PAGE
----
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Inside Morehouse is
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Summer Academy Educated and Enlightened Nearly 1,200 Students

By ADD SEYMOUR JR.

An interesting thing happened when the 2009 Pre-Freshman Summer Program (PSP) was about to end – some of the high school students decided they wanted to remain at Morehouse.

“I’ve never had that testimony,” said Anne Watts, associate vice president of Academic Affairs. “They were trying to figure out a way they could be early admits at Morehouse or a way they could take courses here, as well as take courses (at their high schools). That was very affirming.”

It is just one example of the impact the Academy’s 16 programs had on the approximately 1,200 students who took part this summer. Students as young as 10 in the National Youth Sports Program shot hoops while learning about physical fitness; high school students in Project GRAD learned the importance of earning a high school diploma and current students of the College lived on campus while they did research around town.

“It was a very successful summer,” said Watts, the Academy’s director. “They were truly getting the collegiate experience.”

Three of the Academy’s programs focused on the opportunity for young men to be introduced to the life of a college student – Project Identity, the Coca-Cola Pre-College Leadership Program and the PSP Program.

Project Identity
Project Identity director Danny Bellinger literally got a lift from the 50 boys who took part in the program this summer. In a trust exercise, Bellinger succumbed to the boys who had to come up with a plan to physically lift and hold him in the air.

It was just one of the activities that challenged the boys from diverse backgrounds to think critically and as a team.

“They get an opportunity to learn how to complete tasks as a team and deal with obstacles, difficulties and challenges, while learning how to lean on each other to figure it out,” Bellinger said.

Along with tackling challenging courses in everything from pre-calculus to creative writing, the rising high school juniors and seniors from around the country spent four weeks on campus finding exactly what it meant to become a college student and a responsible man.

Said Salahudeen Abdul-Malik, a junior at Atlanta’s W.D. Mohammed High School: “The program gave me a feeling of brotherhood and also the gratification of knowing that me and my brothers spent time at college in order to achieve something better in life.”

Coca-Cola Pre-College Leadership Program
High school senior Deandre Woods was one of 30 students making masks of each other’s faces and then destroying them to learn about the parallels of leadership, ethics and recognition.

“Often the mask that we wear is…used to hide deep feelings of frustration, anger and despair and a longing for a better and truer self,” explained Dr. Walter Fluker, executive director of the Leadership Center.

It made things clear for Woods.

“When I decided to demolish my mask, my life was truly changed,” he said. “At that moment, I felt a connection with every one of my brothers and I decided to become a leader.”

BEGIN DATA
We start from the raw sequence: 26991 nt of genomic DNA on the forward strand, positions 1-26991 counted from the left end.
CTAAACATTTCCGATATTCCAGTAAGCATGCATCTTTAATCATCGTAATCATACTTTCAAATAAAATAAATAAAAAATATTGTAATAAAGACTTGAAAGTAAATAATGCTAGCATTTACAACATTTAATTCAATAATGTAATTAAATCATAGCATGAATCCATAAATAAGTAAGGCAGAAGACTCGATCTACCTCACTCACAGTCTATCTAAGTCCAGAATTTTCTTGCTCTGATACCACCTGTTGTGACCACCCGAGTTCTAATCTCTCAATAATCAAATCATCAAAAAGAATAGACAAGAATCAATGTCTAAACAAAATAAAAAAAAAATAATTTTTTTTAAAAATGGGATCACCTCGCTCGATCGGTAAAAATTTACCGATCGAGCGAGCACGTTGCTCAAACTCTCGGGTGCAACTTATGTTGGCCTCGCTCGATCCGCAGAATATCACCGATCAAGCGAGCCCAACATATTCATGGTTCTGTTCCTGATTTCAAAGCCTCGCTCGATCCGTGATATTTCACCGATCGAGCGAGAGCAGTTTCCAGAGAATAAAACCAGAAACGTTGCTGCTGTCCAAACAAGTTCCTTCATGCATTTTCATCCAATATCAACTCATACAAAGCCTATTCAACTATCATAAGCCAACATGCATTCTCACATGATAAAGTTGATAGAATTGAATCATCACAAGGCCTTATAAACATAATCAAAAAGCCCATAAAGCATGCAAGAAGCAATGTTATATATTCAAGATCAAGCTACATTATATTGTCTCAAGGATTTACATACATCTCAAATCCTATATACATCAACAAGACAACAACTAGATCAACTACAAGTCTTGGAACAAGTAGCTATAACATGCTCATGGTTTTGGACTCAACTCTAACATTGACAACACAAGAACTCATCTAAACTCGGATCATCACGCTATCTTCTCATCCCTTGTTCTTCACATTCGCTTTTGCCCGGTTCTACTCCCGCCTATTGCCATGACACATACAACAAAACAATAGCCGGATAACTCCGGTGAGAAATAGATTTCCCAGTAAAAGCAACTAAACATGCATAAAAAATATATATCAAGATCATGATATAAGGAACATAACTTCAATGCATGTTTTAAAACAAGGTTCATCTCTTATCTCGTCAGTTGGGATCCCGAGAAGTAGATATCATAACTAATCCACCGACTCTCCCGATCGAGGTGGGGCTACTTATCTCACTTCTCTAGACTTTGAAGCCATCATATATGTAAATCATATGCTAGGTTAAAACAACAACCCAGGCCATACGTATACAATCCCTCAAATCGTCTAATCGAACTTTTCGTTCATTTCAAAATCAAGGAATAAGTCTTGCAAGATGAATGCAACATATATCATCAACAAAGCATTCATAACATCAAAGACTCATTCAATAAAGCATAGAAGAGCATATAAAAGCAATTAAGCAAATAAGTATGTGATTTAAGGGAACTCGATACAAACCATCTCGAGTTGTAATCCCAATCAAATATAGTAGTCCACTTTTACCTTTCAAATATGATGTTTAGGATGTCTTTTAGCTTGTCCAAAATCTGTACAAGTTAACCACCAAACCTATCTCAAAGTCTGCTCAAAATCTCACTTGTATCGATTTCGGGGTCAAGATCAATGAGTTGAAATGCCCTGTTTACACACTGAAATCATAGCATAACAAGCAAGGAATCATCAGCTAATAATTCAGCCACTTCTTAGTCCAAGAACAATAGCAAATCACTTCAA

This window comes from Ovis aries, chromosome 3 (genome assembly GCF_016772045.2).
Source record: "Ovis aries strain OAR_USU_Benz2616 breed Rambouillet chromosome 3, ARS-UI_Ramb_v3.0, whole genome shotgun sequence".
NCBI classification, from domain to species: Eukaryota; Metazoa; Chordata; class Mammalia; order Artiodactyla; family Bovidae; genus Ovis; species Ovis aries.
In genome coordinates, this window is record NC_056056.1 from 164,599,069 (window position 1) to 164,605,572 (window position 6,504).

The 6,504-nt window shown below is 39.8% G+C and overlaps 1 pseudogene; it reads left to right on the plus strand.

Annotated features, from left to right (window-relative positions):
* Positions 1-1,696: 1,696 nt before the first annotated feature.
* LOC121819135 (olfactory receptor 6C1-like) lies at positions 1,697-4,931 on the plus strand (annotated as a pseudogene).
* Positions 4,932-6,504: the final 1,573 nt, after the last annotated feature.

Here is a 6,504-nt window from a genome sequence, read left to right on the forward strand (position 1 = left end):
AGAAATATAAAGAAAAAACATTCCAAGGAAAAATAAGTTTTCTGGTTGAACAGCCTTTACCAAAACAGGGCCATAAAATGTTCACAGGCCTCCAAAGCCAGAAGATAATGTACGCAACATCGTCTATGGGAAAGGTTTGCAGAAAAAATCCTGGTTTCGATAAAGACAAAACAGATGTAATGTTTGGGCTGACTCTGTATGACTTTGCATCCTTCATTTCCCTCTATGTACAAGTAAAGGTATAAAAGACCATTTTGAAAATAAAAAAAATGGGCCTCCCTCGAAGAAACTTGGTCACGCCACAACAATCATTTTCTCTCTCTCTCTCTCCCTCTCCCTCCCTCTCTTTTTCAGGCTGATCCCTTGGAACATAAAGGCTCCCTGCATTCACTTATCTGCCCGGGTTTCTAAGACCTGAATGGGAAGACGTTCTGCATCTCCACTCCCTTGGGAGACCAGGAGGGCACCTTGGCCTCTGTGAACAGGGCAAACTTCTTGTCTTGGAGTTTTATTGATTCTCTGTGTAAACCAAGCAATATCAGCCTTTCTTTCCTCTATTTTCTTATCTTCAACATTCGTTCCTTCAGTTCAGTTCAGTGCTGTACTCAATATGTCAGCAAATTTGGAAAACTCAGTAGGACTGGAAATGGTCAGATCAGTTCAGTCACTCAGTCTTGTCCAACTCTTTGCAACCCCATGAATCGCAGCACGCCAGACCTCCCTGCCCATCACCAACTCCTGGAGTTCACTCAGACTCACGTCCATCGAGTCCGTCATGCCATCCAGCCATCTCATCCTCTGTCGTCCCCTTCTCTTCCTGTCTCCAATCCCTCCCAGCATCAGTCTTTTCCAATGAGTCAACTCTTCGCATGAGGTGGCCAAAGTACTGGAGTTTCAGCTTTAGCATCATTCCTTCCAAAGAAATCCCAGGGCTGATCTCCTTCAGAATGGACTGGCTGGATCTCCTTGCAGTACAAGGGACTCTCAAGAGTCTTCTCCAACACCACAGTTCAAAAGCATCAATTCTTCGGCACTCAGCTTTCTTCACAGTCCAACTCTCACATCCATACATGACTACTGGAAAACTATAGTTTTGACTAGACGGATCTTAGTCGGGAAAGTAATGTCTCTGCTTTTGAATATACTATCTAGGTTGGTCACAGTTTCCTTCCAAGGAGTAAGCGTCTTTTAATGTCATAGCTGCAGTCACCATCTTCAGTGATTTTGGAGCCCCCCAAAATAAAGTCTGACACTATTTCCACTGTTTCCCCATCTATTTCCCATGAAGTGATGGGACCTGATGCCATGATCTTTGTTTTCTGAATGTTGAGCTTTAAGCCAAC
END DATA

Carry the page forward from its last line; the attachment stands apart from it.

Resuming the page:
It was one of the lessons learned during an intense week of activities designed to instill the principles of ethical leadership in the young men from around the country. Participants were introduced to traits, skills and behaviors necessary for effective 21st century leadership.

Pre-Freshman Summer Program
The 68 wide-eyed young men, most of them fresh from high school graduation and preparing for their first year of college during the heat of summer, arrived like any other new student – overwhelmed and a bit intimidated.

They were going to college classes, doing college work, required to study four hours daily and jumping into the daily rigors of the life of a college student.

But three weeks into the eight-week program, Alvin Darden ’72, dean of the Freshman Class and director of Pre-Freshman Summer Program, said there was a transformation.

“Students came to me and said, ‘Dean, this is the first time I felt like a real student,’” he said. “At first they were resistant. Of course they would be resistant because they had not had that kind of requirement to study for a long period of time. When it got to be okay to them, they saw the fruits of their labor. They saw how they were performing in class.”

PSP students got a jump on their fellow freshmen in getting acclimated to the College. Morehouse professors taught them first year math, history and sociology courses for which college credit is granted if they earned grades of “B” or above.

Six participants were rising high school seniors. They were the ones who wanted to find a way to stay at Morehouse to start taking college courses while somehow finishing high school away from home.

“They were taking, and in some cases, succeeding, and in some instances, leading classes that are first-year college courses,” Darden said. “They were saying, ‘Why go back? I’m already in college and I’ve demonstrated what I can do.’”

 

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